Statistics show that 90 presented by the casteless continue to sweat their traditional low-status jobs in that only five per cent have managed to advance themselves into service professions - and that even fewer have managed to reach the truly high status of doctor or lawyer.
The unrighteousness of Rajasthan has lasted for over 2,000 years with the rest of India not far behind. India’s caste system has existed nearly as long as Hinduism. The world's largest democracy has 160 million casteless. On paper, they have the same rights and obligations as everyone else, but the reality is different.  Mimroth says that ancient ideas can’t be removed by decision and powerful pressure groups.

Sathya Sai Baba promotes himself as an unsurpassed renewer of moral and human values come to save India and the whole of humanity, while he is a regular defender of the caste system. He has cited the age-old laws of Manu, which insist on a divisive, unjust and virtually racialist exclusion of those deemed 'casteless', - involving a very repressive 'caste hygiene' (actually a kind of 'racial hygiene' against the indigenous non-Aryan and Hindu population among others) all of which is still a major scourge in India.
Despite his much publicised teaching of non-discrimination due to colour, creed, caste & religion he not only speaks favourably of the four-caste system (even as primitively stated as it was by Manu) and he does not publicly criticise any specific caste discrimination Both in his discourses and actions, he tends strongly to support the basic religious ideas underpinning even the present caste system. For example, he has NEVER spoken out about the huge and terrible injustices that the Dalits suffer... he has, for example, never instructed his followers to help these 'untouchable' casteless to have access to wells, nor has he criticised the continued pseudo-religious organized prostitution of thousands of female temple dancers.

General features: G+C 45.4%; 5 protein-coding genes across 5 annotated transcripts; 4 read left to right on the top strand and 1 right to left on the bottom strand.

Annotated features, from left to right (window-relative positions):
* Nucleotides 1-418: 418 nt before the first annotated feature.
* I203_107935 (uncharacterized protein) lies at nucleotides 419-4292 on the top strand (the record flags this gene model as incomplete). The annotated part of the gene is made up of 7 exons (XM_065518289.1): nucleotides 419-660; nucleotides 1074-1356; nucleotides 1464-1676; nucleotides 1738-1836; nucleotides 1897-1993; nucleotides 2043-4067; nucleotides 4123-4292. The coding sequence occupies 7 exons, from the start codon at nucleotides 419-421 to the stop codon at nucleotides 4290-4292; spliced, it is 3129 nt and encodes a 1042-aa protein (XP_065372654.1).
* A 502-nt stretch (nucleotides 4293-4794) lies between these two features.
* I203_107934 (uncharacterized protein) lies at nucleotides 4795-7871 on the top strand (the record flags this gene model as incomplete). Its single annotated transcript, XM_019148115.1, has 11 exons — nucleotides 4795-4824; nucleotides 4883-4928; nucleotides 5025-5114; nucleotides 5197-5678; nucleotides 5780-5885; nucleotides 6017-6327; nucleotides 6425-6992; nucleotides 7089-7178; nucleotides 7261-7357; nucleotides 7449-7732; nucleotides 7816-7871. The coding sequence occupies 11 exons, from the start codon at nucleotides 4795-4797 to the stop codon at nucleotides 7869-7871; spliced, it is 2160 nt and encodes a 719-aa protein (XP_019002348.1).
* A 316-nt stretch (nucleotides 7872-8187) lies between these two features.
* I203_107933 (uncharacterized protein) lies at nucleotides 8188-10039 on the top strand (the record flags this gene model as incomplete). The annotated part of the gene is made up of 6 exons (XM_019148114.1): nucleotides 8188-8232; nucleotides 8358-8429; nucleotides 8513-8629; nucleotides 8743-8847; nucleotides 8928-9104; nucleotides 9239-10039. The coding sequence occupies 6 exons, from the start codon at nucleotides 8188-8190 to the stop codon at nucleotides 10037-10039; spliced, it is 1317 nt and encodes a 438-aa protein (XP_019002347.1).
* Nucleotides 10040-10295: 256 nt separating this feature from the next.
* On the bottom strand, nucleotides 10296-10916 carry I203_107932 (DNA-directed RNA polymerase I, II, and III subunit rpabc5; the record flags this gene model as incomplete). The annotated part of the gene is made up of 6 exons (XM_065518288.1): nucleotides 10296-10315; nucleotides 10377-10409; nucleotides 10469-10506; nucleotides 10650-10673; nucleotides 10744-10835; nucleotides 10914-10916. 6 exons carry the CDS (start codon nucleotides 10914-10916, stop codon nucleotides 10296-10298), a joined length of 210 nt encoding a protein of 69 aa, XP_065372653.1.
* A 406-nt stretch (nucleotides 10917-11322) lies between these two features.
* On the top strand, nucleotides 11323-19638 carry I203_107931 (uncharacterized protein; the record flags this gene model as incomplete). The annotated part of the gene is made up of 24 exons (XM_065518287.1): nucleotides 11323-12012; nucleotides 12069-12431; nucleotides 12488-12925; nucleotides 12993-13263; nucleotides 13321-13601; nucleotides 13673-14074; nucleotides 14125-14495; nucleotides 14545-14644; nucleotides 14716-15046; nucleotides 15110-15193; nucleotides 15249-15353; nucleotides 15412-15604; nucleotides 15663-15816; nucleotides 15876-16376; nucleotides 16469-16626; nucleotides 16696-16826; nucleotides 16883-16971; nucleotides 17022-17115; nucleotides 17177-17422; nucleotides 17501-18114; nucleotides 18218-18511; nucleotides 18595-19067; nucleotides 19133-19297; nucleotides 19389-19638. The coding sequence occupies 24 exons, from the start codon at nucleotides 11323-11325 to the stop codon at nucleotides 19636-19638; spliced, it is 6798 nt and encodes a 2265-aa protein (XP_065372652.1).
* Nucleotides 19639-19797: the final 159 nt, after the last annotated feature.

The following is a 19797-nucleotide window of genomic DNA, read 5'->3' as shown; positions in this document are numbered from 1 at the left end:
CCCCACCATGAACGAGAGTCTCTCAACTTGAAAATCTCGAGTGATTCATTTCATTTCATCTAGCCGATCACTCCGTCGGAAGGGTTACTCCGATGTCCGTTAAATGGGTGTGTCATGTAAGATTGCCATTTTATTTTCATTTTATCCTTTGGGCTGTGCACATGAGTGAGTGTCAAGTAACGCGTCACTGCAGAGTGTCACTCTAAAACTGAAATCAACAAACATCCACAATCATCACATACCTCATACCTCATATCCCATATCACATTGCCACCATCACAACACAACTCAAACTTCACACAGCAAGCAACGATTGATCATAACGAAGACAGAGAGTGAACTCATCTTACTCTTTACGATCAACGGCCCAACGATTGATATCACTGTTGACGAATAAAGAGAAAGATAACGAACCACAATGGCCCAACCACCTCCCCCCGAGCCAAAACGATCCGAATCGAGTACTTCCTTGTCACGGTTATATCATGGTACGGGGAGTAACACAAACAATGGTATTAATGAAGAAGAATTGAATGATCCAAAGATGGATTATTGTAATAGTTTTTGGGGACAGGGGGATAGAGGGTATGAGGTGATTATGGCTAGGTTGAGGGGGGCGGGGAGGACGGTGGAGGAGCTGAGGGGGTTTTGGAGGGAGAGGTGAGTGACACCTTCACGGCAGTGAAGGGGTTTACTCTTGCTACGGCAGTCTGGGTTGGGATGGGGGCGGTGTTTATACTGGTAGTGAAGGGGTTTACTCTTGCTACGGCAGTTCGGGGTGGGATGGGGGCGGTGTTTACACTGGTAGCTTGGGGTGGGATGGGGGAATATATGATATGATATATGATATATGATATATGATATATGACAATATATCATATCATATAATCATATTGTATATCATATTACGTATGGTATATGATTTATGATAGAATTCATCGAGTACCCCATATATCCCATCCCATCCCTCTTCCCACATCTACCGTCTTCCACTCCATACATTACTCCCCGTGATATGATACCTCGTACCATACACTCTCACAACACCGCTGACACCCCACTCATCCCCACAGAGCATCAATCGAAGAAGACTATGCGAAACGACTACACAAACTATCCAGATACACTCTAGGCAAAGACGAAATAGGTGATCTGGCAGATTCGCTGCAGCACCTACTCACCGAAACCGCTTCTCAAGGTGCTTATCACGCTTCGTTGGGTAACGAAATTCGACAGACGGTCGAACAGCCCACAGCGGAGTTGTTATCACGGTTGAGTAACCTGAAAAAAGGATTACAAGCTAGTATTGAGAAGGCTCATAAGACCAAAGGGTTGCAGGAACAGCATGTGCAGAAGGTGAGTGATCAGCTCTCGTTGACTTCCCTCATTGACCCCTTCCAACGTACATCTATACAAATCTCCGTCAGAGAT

Sathya Sai Baba has very great influence on most of the Prime Ministers and Presidents of India for three decades - and on the Supreme and High Court judiciary [whose key founding figure Bhagwati is on the board of his Sathya Sai Central Trust] - yet he has evidently not insisted that they make proper efforts to stop the injustices against the Dalits. This illustrates the frequent divergence of his preaching and practice.